Health Canada is watching your garage sale
Health Canada may not take too kindly to those Trash to Treasure items you are trying to sell to your neighbours or public at your Vancouver or Lower Mainland spring garage sale.
Garage sales and flea markets are an environmental boon in our reuse, recondition and recycle psyche.
A bargain to be had at low cost, from haggling over someone's treasured heirloom to a seller making a tidy profit on that 20 year old second fridge taking up valuable real estate in the sellers basement or garage, soon to grace your rec room.
Many of us in British Columbia on the weekends can find ourselves rubber necking the neighbourhood looking for that garage sale sign, some with an inane curiosity what the Jones's are tossing out?
Health Canada now seems to have put a damper on a pastime many never thought of before, Legal Liability!
Canadians have all been bombarded with news reports that defective or hazardous products ranging from electrical components, radiation leaks from microwaves to lead or cadmium eating utensils and toys have been found in the Canadian marketplace.
Horror stories in the media reporting hazardous or defective globally manufactured items, especially from China have caused either environmental impacts on the environment to health concerns and even fatalities to consumers. North American made products have also made the hazard list, especially when it comes to baby toys and cribs.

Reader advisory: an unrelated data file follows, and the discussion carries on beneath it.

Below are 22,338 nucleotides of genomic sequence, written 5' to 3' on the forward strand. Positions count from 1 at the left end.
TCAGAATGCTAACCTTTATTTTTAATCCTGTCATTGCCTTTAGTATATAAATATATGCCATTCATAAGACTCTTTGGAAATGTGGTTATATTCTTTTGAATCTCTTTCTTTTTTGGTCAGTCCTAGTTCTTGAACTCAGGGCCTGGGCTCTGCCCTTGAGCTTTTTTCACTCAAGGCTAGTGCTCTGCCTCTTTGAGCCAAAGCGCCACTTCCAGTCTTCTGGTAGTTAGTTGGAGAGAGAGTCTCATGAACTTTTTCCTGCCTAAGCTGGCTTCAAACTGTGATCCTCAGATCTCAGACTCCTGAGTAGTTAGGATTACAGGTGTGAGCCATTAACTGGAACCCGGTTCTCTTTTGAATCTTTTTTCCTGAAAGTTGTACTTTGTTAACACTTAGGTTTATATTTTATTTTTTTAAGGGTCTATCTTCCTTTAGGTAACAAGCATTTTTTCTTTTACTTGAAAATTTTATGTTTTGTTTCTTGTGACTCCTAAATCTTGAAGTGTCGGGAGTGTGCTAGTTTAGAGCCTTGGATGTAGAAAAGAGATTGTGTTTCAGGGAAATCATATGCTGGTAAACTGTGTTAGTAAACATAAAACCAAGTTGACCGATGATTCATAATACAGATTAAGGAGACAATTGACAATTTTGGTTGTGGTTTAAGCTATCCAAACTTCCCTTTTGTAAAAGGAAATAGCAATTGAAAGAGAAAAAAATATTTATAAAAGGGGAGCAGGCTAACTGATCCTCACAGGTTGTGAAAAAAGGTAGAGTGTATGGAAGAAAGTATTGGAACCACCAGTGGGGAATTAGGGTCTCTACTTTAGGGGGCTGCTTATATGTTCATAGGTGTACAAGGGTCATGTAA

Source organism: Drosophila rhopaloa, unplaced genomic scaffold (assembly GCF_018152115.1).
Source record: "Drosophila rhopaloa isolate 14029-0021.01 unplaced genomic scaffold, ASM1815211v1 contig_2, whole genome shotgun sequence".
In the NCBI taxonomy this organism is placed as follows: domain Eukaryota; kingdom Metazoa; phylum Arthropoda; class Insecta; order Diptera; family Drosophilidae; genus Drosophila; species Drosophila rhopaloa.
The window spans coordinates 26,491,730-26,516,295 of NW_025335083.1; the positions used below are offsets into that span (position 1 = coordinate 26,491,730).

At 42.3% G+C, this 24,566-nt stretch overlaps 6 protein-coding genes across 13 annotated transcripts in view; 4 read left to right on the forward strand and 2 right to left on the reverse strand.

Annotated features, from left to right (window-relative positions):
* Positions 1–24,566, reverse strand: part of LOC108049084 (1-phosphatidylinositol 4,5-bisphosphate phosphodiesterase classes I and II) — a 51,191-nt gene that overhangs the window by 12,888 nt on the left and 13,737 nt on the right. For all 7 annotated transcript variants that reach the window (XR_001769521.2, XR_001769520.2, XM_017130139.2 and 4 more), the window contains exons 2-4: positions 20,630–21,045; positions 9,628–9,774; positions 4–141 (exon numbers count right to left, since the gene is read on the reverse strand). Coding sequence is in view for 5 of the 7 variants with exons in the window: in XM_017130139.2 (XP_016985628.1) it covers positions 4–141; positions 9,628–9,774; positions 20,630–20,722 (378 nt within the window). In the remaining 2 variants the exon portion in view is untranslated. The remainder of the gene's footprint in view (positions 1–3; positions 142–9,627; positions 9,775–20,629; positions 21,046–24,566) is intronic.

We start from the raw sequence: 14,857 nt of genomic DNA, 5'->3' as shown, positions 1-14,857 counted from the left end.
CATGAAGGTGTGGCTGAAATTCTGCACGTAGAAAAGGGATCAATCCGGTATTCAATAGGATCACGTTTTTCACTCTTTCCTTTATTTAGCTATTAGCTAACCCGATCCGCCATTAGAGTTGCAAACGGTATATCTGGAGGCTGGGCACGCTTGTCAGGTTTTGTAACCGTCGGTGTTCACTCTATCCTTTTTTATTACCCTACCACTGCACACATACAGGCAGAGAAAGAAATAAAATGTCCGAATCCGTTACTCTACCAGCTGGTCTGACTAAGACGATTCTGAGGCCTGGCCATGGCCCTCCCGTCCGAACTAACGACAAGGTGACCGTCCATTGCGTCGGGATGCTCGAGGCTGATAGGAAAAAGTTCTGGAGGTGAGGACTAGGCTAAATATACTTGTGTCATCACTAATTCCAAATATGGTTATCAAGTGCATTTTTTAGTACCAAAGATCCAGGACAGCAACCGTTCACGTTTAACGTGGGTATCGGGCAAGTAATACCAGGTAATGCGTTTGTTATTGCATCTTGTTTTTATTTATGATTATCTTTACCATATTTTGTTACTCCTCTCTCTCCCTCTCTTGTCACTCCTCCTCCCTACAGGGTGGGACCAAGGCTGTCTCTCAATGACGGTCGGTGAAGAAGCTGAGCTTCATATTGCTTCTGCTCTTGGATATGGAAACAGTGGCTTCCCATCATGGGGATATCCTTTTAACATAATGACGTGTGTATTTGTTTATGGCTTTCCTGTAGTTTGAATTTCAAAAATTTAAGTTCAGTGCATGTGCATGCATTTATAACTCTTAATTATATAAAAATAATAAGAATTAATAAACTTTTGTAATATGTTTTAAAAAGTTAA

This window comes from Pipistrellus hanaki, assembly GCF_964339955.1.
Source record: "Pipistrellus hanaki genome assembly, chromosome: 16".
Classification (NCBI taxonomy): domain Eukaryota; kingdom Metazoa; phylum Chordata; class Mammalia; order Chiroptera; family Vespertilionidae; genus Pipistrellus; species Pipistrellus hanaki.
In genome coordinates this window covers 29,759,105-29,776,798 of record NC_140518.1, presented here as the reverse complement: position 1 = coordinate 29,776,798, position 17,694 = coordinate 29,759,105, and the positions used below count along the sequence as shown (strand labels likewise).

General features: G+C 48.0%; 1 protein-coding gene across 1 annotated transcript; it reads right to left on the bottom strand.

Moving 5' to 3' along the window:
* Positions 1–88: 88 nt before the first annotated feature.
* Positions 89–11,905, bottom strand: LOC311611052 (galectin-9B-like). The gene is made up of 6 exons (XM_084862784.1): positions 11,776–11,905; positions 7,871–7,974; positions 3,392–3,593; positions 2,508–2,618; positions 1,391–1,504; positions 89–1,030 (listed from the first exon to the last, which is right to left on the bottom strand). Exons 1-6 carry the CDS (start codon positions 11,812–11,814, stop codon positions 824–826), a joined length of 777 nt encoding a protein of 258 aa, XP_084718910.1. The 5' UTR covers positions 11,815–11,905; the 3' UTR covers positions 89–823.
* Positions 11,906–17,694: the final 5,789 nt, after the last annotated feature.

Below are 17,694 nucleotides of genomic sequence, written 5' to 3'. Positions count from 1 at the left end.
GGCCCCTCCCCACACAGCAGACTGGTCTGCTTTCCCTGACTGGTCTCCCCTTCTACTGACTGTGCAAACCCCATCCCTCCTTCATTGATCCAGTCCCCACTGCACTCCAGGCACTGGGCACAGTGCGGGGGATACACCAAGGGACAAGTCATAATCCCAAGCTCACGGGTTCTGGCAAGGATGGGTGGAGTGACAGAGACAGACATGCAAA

Flea markets and garage sale vendors are legally liable if any product traced back to them and sold to the public injures a consumer, certainly wiping out any profit made from the sale and possibly putting the seller in the poorhouse if a lawsuit against them results in a large cash settlement to the plaintiff.
Selling products ranging to lead based venetian blinds to asbestos or mercury laden appliances for example or used car parts may result in lawsuits if buyer beware laws are deemed inadmissible in court and the onus is put back on the seller.
There was a report of a Washington state police officer years ago who purchased a plastic baby bath at a local flea market, resulting in their new born infant suffering third degree burns. Testing of the baby bath showed evidence that the plastic baby bath was used to mix chemicals consistent with the manufacturing of methamphetamines.
Certainly a worse case scenario, but tragic nonetheless.
Taking the fun out of a weekend pastime may now result in lawsuits if items sold cause injury to the buyer.
No word on how this Health Canada warning on liability affects second hand shops such as the Salvation Army, Valu Village etc?
Funny that mainstream businesses like a stores, car makers and dealers, leaky condo developers and the like who either sell, build or manufacture defective products resulting in injury or health issues to the consumer can still avoid most lawsuits, a quandary that escapes me. Perhaps they have better lawyers.